Saturday, September 26, 2015


Photo description: Hand drawing of a thermomiter.
I don't know if they felt it but I did.

I was showing someone something on my phone, something I wanted to share with them. As I am in my 60's I operate my smart-ass phone with the full knowledge that it has an obstinate mind which loves to battle with me. Younger people seem to have better control over the beast that lives beneath the screen. Anyways, in order to see what I was doing and to see what I wanted to show, a sort-of friend of mine came round behind my chair.

She started to give me advice, much welcomed, about how to get where I wanted to go, and I carefully followed her instructions. She acknowledge that she thought the phone and I had issues that needed working on. However, eventually I found what I wanted and I enlarged it so that she could see it better. I was about to hand it to her when I felt her put her hand on the handle of my wheelchair, something she has never done before, and lean in to see.

I felt that touch on the handle of my chair as much as I would have felt a touch anywhere on my shoulders or back. In the seconds that it took her to look at what I was showing her I evaluated how I felt about her hand on my chair. Went through the gradients of reaction to this kind of touch and ended up with the fact that it felt OK. That I liked her and I trusted her and I was really OK with her hand on my chair.

This signalled to me that our relationship had moved from sort-of friend to actual friend. She had always before respected my chair, never intruded on my space and in that concept of space she had included as people should, my chair. She never asked for permission to put her hand where she put it, it was just a natural move, as if she, like me, was indicating that our relationship was different, was deeper.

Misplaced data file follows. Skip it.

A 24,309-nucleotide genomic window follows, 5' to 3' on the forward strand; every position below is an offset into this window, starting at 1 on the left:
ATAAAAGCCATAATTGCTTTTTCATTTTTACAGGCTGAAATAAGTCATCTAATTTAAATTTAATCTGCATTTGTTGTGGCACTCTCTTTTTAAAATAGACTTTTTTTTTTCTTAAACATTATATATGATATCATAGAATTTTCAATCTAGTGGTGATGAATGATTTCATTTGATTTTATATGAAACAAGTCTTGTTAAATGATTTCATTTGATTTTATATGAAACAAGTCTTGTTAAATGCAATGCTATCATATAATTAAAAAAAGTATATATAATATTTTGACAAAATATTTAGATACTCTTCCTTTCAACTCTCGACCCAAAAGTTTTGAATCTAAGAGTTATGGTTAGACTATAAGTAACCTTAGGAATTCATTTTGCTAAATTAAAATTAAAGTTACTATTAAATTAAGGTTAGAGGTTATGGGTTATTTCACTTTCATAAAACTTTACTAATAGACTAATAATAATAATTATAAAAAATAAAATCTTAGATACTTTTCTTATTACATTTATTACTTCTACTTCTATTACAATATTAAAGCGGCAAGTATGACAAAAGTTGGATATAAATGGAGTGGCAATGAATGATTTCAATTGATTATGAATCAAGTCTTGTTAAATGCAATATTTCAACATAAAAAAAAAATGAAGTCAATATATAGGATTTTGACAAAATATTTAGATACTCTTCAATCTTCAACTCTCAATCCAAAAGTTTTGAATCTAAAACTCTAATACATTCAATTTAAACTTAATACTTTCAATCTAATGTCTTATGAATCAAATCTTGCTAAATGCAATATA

It's like the handle of my chair is a thermometer that measures the warmth of my relationship with others.

To me, that's kind of cool.

Do others feel that way?


Alicia Butcher Ehrhardt said...

No chair yet, and I don't think anyone's ever laid a hand on my walker, when I use it.

Sounds quite cool to use it as a measurement of closeness.

And I hear you about smartphones.

Jesse the K said...

So much yes!

Additional complication is their weight on the handle jiggles my body, which means pain. So when the touch isn't welcome, I'm cranked up to cranky, and have difficulty telling them hands off "politely enough."

Anonymous said...

Doesn't bother me at all, as long as they are not trying to move me or direct me. Leaning on the chair, handle, whatever, is just fine with me. If one is standing beside the chair and needs to see something down at my level, that is an awkward bend. The chair isn't me. As long as there is no abuse of any type, lean on me.

Katherine said...

This is helpful to me as a support to know that this kind of touch is as important as I have always imagined it would be. Now I know I have been supporting properly when I discourage others from touching chairs where the occupant cannot express this him/her self. Thanks for this.